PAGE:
Bertrand: I could have bet money on you being the first one to chime in... :) I was both hoping for and expecting it.

    I tried to express the pros of tabs implicitly while refuting the alleged cons - sorry if it was too subtle. ;) But the pro is of course that I as a developer am free to choose how to view the indentation according to my preferences or situation. And while I do agree that many developers never change it, it is actually not merely fiction. I work on a team where some people prefer a tighter indentation of 2-3 characters, while others prefer 4. Using tabs lets us all be as comfortable and productive as we possibly can. As Steve mentions above, we are spared from that debate.

    Sticking to C# for the sake of brevity, can you provide a few other examples where you think it produces nice readable code to base indentation on an arbitrary anchor point of a preceding line? I can think of a whole bunch, and all of them are IMHO hideous and better written by starting a new line. Who knows, you might find one that I find it hard to refuse, however unlikely. :)

    As to the argument of "tabs are simply weird in a monospace world" I did see you mention this before and the reason I didn't bring it up here is that I simply don't understand how it's even an argument, one way or the other. It sounds so contrived - what possible practical implication does it have? Besides, we should keep in mind that tabs in text editors are not like tabs in word processors: they are expressed in multiples of the monospace width, i.e. in number of characters, not as millimiters or inches or pixels.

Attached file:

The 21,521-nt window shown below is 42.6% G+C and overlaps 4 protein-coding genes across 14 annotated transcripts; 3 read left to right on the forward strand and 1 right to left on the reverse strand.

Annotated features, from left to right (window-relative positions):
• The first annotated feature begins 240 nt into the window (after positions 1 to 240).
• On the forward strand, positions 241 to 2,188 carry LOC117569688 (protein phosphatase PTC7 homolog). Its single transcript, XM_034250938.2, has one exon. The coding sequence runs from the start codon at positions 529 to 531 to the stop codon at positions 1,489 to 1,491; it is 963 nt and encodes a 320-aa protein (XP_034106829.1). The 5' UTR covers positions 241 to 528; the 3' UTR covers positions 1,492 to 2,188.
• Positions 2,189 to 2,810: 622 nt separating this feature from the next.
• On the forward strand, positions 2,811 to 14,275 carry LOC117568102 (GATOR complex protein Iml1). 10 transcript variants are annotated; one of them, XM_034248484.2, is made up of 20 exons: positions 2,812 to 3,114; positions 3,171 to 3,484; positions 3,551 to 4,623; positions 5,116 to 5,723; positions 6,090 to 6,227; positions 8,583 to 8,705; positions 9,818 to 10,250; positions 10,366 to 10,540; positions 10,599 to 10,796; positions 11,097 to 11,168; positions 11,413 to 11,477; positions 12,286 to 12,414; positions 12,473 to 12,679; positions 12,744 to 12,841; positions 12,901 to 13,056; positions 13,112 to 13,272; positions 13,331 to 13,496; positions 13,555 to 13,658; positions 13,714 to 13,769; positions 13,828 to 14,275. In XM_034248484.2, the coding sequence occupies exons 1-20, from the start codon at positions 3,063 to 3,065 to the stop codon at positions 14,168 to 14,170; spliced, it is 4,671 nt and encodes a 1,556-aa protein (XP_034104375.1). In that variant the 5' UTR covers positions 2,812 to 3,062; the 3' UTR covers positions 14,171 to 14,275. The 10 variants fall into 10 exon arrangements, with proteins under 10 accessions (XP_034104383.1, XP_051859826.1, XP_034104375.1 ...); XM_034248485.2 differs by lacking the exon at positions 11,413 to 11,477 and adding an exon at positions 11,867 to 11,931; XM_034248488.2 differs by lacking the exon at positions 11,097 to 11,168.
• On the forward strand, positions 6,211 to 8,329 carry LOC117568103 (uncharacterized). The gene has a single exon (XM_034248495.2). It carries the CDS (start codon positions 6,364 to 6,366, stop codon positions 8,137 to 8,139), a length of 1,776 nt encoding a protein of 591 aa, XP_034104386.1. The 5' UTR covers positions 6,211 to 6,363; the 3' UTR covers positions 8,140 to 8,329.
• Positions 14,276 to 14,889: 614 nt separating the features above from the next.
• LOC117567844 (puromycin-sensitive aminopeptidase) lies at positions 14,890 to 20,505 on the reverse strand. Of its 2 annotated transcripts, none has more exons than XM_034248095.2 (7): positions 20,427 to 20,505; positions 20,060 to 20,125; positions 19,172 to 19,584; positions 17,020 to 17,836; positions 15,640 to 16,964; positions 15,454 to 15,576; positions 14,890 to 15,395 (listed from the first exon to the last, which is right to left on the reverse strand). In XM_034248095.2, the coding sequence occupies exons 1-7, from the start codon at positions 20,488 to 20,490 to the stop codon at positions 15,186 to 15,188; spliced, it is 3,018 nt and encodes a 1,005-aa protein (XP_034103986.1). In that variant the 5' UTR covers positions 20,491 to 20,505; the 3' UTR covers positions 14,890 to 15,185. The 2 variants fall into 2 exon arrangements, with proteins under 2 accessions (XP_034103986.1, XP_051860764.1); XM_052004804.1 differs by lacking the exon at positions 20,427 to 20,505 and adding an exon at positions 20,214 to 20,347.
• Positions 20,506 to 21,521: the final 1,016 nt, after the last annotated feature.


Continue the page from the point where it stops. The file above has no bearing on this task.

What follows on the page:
And btw, don't think for a second that your Freudian slip wasn't duly noted, and won't be preserved here for future generations to enjoy... :D

  • ... Posted by Ludovic Posted 01/24/2016 04:16 PM [http://ludovic.chabant.com]

    Woooo, is this a pig convention? I'm in :)

    Daniel, I find your (counter)argument #2 pretty valid, but yes, I know a lot of programmers who just like to align things in various ways (not just method arguments on following lines, but also other situations).

    About your argument #1, however, it sounds a bit contrived to me. Your list of "things you're supposed to customize" is good, but notice how it doesn't include any white-space-related things? Programmers will also disagree widely on whether to add spaces around operators, spaces between the "if" and the opening parenthesis, etc. They will also disagree on where to put opening braces (at the end of the line, or by themselves on the next line), and other things that you could also put (for most programming languages) in the "purely cosmetic, I should be able to change it" category. If anything, you could think that IDEs like Visual Studio who include "code beautifiers" should actually support "non destructive code beautifying"!? Where, based on your personal tastes, it would add/remove spaces, move brackets around, etc... but just for you, while keeping the version on disk consistent with the project's conventions... but that's crazy, right?

    So anyway, I'd agree with argument #2, but not #1. For the little it's worth :)

  • ... Posted by Daniel Rosenberg Posted 01/24/2016 10:21 PM (Author)

    Ludovic: Welcome to the pig farm! ;)

    You make a really excellent point on #1, and I actually whole-heartedly agree with you!